It is critically important to manage AEs caused by pharmacologic agents used to treat malignancies. Patients receiving bevacizumab or ziv-aflibercept should be educated about the occurrence and management of chemotherapy- and anti-VEGF–related AEs, as treatment decisions are made and again at each visit. Good communication and a collaborative relationship will enable individualized patient education. Providing information to patients and family members—preferably in writing—as to how to report distressing symptoms and other concerns they may have between office visits is key. Educational resources for patients who wish to manage treatment-related AEs are available from the National Cancer Institute,27 the American Society of Clinical Oncology,28 and the National Comprehensive Cancer Network29; another excellent resource is the Oncology Nursing Society’s Putting Evidence Into Practice.30


Medical editorial assistance was provided by Susan DePetris, PhD, of Phase Five Communications Inc, and supported by Sanofi-Aventis US LLC, in collaboration with Regeneron Pharmaceuticals.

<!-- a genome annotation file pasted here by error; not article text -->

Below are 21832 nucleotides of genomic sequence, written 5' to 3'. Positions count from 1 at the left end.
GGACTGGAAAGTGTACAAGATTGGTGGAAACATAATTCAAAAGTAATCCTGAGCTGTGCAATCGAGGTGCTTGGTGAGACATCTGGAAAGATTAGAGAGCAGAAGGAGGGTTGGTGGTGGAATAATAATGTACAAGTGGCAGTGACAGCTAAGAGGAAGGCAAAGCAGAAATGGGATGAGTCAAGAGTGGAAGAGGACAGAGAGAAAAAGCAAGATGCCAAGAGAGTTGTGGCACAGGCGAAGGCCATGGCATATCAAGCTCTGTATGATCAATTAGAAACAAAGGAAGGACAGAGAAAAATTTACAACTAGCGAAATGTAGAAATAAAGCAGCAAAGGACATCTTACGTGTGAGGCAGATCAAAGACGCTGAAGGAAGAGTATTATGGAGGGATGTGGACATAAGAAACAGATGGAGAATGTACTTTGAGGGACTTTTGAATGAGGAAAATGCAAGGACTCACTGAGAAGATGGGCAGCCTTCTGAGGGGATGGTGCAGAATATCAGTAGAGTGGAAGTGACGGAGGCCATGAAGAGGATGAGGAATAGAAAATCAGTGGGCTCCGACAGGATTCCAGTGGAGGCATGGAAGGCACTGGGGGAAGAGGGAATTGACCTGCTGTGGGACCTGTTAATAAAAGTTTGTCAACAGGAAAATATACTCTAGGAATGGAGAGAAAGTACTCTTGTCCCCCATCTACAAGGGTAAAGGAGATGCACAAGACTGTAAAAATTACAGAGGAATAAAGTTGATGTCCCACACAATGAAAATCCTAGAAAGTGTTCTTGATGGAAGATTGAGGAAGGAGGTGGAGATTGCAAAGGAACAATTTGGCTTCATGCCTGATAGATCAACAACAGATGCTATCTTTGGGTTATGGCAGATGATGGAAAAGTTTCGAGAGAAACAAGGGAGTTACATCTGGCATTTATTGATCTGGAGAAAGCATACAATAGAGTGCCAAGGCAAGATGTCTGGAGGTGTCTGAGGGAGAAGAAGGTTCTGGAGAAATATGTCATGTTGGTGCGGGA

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12. Horita Y, Yamada Y, Kato K, et al. Phase II clinical trial of second-line FOLFIRI plus bevacizumab for patients with metastatic colorectal cancer: AVASIRI trial. Int J Clin Oncol. 2012;17(6):604-609.
13. Kopetz S, Hoff PM, Morris JS, et al. Phase II trial of infusional fluorouracil, irinotecan, and bevacizumab for metastatic colorectal cancer: efficacy and circulating angiogenic biomarkers associated with therapeutic resistance. J Clin Oncol. 2010;28(3):453-459.